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What is hematite

Those who have an interest in costume jewellery, will no doubt have noticed that it is sometimes made from a material called hematite. But what is hematite?

Deriving its name from the Greek word blood, hematite is the common name for an Iron Oxide mineral with the chemical formula Fe2O3. It belongs to the “rhombohedral” lattice system, a sub-category of the trigonal crystal system. This means that the lattice structure of the atoms looks a bit like a cube that has been stretched diagonally. It shares its trigonal crystalline structure with ilmenite, with which it can fuse at high temperatures.

It’s natural colour can vary from red through brown and grey to almost silver. It is one of the most abundant ores from which iron is extracted. Like pig iron, only more so, it is hard but brittle. It is sometimes found in nature together with magnetite, in an ore called Magnemite.

It is sometimes formed in soil by weathering and can also be brought to the surface by volcanoes. But another common place for finding it is in Precambrian sedimentary rocks, usually in close proximity to standing water or hot springs containing mineral water. In such circumstances, it can separate from the water and collect under the influence of gravity on the floor of a lake or spring. It has also been discovered on Mars through “spectral photography” (photography looking only at certain particular colour combinations). This was subsequently confirmed by samples taken and analyzed by the Mars Exploration Rovers.

One of the most interesting aspects of hematite is its magnetic properties. At low temperatures (below -20° C) it is said to be antiferromagnetic (i.e. the magnetic properties of its atoms line up in opposite directions, cancelling each other out). Above that temperature but below 700° C, it becomes ferromagnetic, but only weakly so.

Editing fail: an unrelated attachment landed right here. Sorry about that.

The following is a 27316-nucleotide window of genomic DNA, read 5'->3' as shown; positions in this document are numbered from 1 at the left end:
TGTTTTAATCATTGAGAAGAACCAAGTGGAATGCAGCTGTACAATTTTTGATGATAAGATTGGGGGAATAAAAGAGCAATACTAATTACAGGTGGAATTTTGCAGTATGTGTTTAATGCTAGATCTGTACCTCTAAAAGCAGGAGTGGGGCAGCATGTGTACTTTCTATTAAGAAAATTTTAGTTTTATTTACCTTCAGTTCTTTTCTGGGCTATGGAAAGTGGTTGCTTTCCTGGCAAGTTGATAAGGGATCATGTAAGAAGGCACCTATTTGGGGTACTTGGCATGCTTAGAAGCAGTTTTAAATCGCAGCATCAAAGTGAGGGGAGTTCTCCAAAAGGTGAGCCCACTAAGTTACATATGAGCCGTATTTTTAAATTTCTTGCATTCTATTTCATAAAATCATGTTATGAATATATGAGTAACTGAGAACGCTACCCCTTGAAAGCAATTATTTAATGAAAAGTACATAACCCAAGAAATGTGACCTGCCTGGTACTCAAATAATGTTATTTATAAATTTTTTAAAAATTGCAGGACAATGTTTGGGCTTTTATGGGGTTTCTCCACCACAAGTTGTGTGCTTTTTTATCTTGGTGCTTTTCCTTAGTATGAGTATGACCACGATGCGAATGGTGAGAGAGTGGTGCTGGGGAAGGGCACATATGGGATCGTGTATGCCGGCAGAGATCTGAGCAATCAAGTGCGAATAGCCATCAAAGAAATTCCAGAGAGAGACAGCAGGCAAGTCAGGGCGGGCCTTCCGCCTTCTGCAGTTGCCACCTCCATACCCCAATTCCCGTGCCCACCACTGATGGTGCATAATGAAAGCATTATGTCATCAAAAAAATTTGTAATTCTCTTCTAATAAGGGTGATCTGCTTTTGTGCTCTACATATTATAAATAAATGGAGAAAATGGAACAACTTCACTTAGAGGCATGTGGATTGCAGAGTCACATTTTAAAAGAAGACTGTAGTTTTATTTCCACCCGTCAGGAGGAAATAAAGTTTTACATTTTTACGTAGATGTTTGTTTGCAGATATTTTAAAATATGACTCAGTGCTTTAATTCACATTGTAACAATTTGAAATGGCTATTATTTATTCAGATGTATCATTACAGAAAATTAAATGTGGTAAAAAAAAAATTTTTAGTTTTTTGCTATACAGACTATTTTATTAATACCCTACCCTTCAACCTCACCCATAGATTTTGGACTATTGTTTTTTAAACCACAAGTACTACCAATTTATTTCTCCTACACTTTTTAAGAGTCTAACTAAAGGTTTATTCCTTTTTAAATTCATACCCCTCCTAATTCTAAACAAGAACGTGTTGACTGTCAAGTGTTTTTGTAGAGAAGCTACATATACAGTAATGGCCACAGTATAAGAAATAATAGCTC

In practical terms, hematite has a number of uses, especially as a pigment. Indeed, in the past it has been mined for this purpose in Germany, Italy and eastern Europe. It is believed by anthropologists that this pigment was used for body painting, to mark the status of the wearer.

However, perhaps the most important modern use of hematite is in jewellery. Although not a precious metal, hematite has been used in costume jewellery since time immemorial, probably reaching its peak in the late Victorian era. Today it is commonly used by the Armenian community and it is now undergoing a massive resurgence in widespread use Europe and North America.

The particular motivating factor for this resurgence is for its use in magnetic jewellery. Hematite bracelets, like other magnetic bracelets for women and men are believed by many to have healing properties. The development of magnetic therapy and the widespread availability of these items from any magnetic products store, has led to Magnetic jewelry adorning women (and men) more than ever before.